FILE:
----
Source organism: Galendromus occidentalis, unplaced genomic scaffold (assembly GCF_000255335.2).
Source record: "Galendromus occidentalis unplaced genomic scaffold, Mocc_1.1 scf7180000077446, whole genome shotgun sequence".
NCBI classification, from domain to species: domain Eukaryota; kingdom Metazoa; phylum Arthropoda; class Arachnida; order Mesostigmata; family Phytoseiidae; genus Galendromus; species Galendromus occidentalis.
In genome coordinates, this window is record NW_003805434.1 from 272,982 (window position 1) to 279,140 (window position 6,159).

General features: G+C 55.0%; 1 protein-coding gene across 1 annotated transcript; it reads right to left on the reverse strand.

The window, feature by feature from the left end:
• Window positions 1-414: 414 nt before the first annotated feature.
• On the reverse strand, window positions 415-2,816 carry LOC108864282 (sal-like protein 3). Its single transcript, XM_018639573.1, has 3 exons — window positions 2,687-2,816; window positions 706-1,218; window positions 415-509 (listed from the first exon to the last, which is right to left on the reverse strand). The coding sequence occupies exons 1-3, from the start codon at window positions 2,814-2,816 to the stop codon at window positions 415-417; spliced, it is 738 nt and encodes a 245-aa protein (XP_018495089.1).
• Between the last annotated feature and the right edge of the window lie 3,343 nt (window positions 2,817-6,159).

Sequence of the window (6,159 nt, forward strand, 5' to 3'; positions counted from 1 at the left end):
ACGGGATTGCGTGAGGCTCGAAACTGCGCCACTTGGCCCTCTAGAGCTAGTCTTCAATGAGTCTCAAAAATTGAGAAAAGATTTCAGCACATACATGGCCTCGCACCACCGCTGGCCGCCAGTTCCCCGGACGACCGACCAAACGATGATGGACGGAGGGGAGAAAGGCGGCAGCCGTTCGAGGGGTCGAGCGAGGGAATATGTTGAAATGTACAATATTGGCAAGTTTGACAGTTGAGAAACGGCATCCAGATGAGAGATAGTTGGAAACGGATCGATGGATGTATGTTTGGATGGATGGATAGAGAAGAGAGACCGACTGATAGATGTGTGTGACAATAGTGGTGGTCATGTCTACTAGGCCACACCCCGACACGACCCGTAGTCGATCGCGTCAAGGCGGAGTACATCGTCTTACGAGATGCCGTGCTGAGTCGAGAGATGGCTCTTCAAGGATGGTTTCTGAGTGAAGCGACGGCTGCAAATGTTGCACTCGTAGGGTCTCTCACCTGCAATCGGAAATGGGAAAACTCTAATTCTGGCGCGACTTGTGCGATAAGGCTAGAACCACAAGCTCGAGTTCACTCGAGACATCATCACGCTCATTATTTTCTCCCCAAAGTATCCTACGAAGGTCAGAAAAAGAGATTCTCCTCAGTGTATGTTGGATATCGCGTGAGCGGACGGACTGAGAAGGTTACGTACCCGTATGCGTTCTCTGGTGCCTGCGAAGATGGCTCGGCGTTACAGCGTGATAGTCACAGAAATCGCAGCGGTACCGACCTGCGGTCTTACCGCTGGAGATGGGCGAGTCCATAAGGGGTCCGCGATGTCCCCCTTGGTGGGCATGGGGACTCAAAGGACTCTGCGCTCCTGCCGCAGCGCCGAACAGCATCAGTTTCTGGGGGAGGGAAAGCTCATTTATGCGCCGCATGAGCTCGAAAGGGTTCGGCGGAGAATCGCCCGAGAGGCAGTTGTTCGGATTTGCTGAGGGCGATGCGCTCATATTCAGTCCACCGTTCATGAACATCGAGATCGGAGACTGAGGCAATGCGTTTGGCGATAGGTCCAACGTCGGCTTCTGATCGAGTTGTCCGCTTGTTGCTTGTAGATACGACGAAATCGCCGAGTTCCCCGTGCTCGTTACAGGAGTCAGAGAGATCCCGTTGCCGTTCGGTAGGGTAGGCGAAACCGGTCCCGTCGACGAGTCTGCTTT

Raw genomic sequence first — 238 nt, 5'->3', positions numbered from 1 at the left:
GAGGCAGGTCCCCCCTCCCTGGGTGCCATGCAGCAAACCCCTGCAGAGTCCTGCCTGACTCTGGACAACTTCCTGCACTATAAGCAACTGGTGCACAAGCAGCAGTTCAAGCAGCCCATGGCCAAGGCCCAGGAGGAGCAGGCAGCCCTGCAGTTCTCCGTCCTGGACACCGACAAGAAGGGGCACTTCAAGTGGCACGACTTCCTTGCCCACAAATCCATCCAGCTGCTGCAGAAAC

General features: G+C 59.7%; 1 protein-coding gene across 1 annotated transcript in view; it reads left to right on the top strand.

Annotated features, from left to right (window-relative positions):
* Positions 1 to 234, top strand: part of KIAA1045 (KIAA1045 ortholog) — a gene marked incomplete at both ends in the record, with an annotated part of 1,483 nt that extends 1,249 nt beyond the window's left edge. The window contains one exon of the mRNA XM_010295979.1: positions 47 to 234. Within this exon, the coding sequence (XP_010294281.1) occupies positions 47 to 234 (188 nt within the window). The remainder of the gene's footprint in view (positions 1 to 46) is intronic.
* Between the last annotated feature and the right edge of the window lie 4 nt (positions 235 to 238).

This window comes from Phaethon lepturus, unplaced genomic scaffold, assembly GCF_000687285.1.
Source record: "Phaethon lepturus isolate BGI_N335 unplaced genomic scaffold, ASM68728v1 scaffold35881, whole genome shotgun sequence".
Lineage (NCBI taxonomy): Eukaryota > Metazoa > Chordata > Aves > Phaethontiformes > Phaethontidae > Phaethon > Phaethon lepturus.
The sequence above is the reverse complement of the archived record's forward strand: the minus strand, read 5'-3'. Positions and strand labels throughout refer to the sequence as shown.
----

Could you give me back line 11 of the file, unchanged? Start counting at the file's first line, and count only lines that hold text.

ACGGGATTGCGTGAGGCTCGAAACTGCGCCACTTGGCCCTCTAGAGCTAGTCTTCAATGAGTCTCAAAAATTGAGAAAAGATTTCAGCACATACATGGCCTCGCACCACCGCTGGCCGCCAGTTCCCCGGACGACCGACCAAACGATGATGGACGGAGGGGAGAAAGGCGGCAGCCGTTCGAGGGGTCGAGCGAGGGAATATGTTGAAATGTACAATATTGGCAAGTTTGACAGTTGAGAAACGGCATCCAGATGAGAGATAGTTGGAAACGGATCGATGGATGTATGTTTGGATGGATGGATAGAGAAGAGAGACCGACTGATAGATGTGTGTGACAATAGTGGTGGTCATGTCTACTAGGCCACACCCCGACACGACCCGTAGTCGATCGCGTCAAGGCGGAGTACATCGTCTTACGAGATGCCGTGCTGAGTCGAGAGATGGCTCTTCAAGGATGGTTTCTGAGTGAAGCGACGGCTGCAAATGTTGCACTCGTAGGGTCTCTCACCTGCAATCGGAAATGGGAAAACTCTAATTCTGGCGCGACTTGTGCGATAAGGCTAGAACCACAAGCTCGAGTTCACTCGAGACATCATCACGCTCATTATTTTCTCCCCAAAGTATCCTACGAAGGTCAGAAAAAGAGATTCTCCTCAGTGTATGTTGGATATCGCGTGAGCGGACGGACTGAGAAGGTTACGTACCCGTATGCGTTCTCTGGTGCCTGCGAAGATGGCTCGGCGTTACAGCGTGATAGTCACAGAAATCGCAGCGGTACCGACCTGCGGTCTTACCGCTGGAGATGGGCGAGTCCATAAGGGGTCCGCGATGTCCCCCTTGGTGGGCATGGGGACTCAAAGGACTCTGCGCTCCTGCCGCAGCGCCGAACAGCATCAGTTTCTGGGGGAGGGAAAGCTCATTTATGCGCCGCATGAGCTCGAAAGGGTTCGGCGGAGAATCGCCCGAGAGGCAGTTGTTCGGATTTGCTGAGGGCGATGCGCTCATATTCAGTCCACCGTTCATGAACATCGAGATCGGAGACTGAGGCAATGCGTTTGGCGATAGGTCCAACGTCGGCTTCTGATCGAGTTGTCCGCTTGTTGCTTGTAGATACGACGAAATCGCCGAGTTCCCCGTGCTCGTTACAGGAGTCAGAGAGATCCCGTTGCCGTTCGGTAGGGTAGGCGAAACCGGTCCCGTCGACGAGTCTGCTTT